If your financial obligations become overwhelming and you have a high amount
of debt you might consider filing for bankruptcy, which may offer financial
relief. One factor you might be thinking about when deciding on taking
this legal step is how the action will affect your spouse and their finances.
Deciding How to File
When deciding to file for bankruptcy, you could either do it on your own
or jointly with your spouse. There are many things to take into consideration
when determining how to proceed. For instance, what debts you and your
spouse have together or separately, and what types of property you own?
Because there are various nuances of bankruptcy law, it’s best to
discuss your situation with a skilled attorney in St. Augustine. They
can help you understand the process and whether or not a joint or separate
filing will be best for your particular situation.
Even if you choose to file for bankruptcy on your own, the decision could
affect your spouse’s financial obligations. If you have separate
debts and property, those may be included in your bankruptcy. However,
anything your spouse has on their own will not be part of the charge off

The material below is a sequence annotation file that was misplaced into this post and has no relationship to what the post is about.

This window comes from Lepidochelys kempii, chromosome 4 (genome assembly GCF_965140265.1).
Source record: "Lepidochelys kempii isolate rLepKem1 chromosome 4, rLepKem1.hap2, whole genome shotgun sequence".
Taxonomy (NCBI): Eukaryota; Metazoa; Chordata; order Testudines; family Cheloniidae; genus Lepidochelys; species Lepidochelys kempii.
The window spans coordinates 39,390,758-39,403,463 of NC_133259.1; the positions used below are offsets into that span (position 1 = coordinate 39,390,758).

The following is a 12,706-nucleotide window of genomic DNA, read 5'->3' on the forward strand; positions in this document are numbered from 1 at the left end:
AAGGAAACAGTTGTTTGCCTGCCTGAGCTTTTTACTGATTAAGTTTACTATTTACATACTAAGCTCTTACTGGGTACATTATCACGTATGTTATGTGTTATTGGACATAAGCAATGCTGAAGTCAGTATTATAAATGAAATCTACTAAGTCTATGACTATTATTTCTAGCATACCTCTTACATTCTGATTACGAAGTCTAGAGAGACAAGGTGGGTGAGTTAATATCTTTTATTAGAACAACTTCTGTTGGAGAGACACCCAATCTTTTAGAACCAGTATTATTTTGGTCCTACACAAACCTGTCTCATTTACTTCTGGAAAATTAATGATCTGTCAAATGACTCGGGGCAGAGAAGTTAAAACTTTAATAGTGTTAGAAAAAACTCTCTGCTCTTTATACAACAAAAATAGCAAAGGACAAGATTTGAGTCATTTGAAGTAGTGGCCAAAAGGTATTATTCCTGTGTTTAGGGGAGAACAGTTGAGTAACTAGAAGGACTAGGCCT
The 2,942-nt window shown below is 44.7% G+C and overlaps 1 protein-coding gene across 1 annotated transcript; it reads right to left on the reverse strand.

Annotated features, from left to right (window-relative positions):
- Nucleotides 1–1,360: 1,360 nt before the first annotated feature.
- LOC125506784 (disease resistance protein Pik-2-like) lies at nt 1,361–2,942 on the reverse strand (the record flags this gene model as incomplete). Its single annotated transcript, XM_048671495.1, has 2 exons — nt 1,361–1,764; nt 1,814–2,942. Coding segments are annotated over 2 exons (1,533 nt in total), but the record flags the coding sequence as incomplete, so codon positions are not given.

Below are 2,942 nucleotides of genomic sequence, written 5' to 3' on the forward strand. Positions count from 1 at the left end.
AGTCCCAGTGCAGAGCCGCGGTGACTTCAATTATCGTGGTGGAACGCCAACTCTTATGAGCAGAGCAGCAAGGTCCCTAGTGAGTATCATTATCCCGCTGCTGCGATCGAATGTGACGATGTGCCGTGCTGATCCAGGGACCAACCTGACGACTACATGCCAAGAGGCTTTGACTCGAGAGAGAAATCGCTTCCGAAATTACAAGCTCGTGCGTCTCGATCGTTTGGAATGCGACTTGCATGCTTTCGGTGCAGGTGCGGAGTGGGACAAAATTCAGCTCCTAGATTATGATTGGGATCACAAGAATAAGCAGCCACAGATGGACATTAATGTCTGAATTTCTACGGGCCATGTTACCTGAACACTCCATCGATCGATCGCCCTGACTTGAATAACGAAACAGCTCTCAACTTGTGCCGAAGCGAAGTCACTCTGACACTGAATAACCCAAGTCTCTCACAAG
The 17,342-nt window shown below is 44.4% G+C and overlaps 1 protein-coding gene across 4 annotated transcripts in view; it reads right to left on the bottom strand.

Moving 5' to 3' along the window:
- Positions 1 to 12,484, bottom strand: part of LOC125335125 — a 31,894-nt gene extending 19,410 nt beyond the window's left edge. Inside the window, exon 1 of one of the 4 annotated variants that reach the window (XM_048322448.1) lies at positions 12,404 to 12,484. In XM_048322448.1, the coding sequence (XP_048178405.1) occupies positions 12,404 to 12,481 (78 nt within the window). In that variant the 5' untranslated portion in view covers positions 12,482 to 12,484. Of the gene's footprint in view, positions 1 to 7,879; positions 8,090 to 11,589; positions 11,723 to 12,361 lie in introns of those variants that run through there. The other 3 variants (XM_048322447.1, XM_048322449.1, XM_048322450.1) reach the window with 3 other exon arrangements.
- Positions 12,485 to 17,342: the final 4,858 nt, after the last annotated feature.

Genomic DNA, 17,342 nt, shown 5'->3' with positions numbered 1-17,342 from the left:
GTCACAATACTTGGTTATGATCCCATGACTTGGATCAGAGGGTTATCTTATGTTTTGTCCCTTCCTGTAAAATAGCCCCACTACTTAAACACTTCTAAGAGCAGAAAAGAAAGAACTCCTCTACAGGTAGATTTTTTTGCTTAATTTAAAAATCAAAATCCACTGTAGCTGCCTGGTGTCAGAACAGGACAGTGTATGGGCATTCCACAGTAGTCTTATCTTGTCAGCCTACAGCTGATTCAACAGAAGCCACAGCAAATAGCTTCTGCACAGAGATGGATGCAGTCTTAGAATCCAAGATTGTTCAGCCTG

or repayment plan. That means, they are still required to pay back what
they owe on their debts. The bankruptcy for your separate debts will not
appear on your spouse’s credit report.
Your separate bankruptcy filing may affect your spouse if you have joint
debts. Anything that’s considered part of your marital property
will be included in the bankruptcy. As with separate debts, when you have
joint debts, and you file on your own, your portion will be discharged,
but your spouse may still be required to pay. The bankruptcy may also
show up on your spouse’s credit report.
Determining Qualification for Bankruptcy
One of the most common kinds of bankruptcy people file for is
Chapter 7, which essentially eliminates qualifying debt. To be eligible for this
type, you must take an income means test. Even if you are filing separately,
your spouse’s income will be considered for qualification. If your
joint income is too high, you may not be able to file for Chapter 7.
If you don’t qualify for Chapter 7, you might consider
Chapter 13, which sets up a repayment plan for your debts. Regardless of whether
or not you’re filing separately, your spouse’s income may
be used to determine your monthly payment amount.
Obtaining Credit in the Future
Although filing bankruptcy for your own separate debts might not affect
your spouse’s credit report, if you seek to jointly obtain property
or credit in the future, your filing might affect your ability to do so.
Your ability to and how much you can borrow may be affected by your combined
Discuss Your Situation with Albaugh Law Firm
If you’re considering filing for bankruptcy, speak with our experienced
attorneys in St. Augustine. We will answer your questions regarding whether
you and your spouse should file separately or together, and we will help
find a solution to meet your best interests.
For a free consultation, call us today at (904)637-1839 or
contact us online.